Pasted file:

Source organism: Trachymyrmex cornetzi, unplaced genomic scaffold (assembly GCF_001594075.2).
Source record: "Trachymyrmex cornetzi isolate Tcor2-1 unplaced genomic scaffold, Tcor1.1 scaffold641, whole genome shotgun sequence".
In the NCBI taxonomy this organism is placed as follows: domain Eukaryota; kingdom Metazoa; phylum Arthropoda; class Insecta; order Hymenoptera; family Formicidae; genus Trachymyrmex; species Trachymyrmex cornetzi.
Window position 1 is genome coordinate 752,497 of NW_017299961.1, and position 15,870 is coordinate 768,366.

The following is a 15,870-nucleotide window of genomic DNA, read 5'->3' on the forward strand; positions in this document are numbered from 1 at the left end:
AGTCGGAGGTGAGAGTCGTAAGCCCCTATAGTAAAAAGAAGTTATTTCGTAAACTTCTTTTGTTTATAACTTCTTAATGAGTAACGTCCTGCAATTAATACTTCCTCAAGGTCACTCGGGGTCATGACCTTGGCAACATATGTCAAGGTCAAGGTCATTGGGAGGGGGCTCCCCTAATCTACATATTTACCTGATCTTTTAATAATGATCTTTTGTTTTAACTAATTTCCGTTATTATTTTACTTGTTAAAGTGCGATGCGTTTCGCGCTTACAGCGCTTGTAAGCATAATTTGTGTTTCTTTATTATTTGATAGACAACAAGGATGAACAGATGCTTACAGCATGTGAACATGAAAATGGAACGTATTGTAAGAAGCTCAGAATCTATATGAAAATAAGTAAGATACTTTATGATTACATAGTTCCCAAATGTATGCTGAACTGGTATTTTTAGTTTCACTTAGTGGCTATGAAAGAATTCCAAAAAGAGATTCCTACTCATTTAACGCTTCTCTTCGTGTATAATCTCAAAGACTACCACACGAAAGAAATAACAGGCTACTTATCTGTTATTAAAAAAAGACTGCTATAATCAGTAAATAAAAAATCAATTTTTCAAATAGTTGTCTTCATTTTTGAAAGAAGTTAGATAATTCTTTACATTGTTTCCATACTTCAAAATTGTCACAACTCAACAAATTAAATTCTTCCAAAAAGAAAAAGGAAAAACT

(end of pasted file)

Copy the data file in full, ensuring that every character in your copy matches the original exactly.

Source organism: Trachymyrmex cornetzi, unplaced genomic scaffold (assembly GCF_001594075.2).
Source record: "Trachymyrmex cornetzi isolate Tcor2-1 unplaced genomic scaffold, Tcor1.1 scaffold641, whole genome shotgun sequence".
In the NCBI taxonomy this organism is placed as follows: domain Eukaryota; kingdom Metazoa; phylum Arthropoda; class Insecta; order Hymenoptera; family Formicidae; genus Trachymyrmex; species Trachymyrmex cornetzi.
Window position 1 is genome coordinate 752,497 of NW_017299961.1, and position 15,870 is coordinate 768,366.

The following is a 15,870-nucleotide window of genomic DNA, read 5'->3' on the forward strand; positions in this document are numbered from 1 at the left end:
AGTCGGAGGTGAGAGTCGTAAGCCCCTATAGTAAAAAGAAGTTATTTCGTAAACTTCTTTTGTTTATAACTTCTTAATGAGTAACGTCCTGCAATTAATACTTCCTCAAGGTCACTCGGGGTCATGACCTTGGCAACATATGTCAAGGTCAAGGTCATTGGGAGGGGGCTCCCCTAATCTACATATTTACCTGATCTTTTAATAATGATCTTTTGTTTTAACTAATTTCCGTTATTATTTTACTTGTTAAAGTGCGATGCGTTTCGCGCTTACAGCGCTTGTAAGCATAATTTGTGTTTCTTTATTATTTGATAGACAACAAGGATGAACAGATGCTTACAGCATGTGAACATGAAAATGGAACGTATTGTAAGAAGCTCAGAATCTATATGAAAATAAGTAAGATACTTTATGATTACATAGTTCCCAAATGTATGCTGAACTGGTATTTTTAGTTTCACTTAGTGGCTATGAAAGAATTCCAAAAAGAGATTCCTACTCATTTAACGCTTCTCTTCGTGTATAATCTCAAAGACTACCACACGAAAGAAATAACAGGCTACTTATCTGTTATTAAAAAAAGACTGCTATAATCAGTAAATAAAAAATCAATTTTTCAAATAGTTGTCTTCATTTTTGAAAGAAGTTAGATAATTCTTTACATTGTTTCCATACTTCAAAATTGTCACAACTCAACAAATTAAATTCTTCCAAAAAGAAAAAGGAAAAACT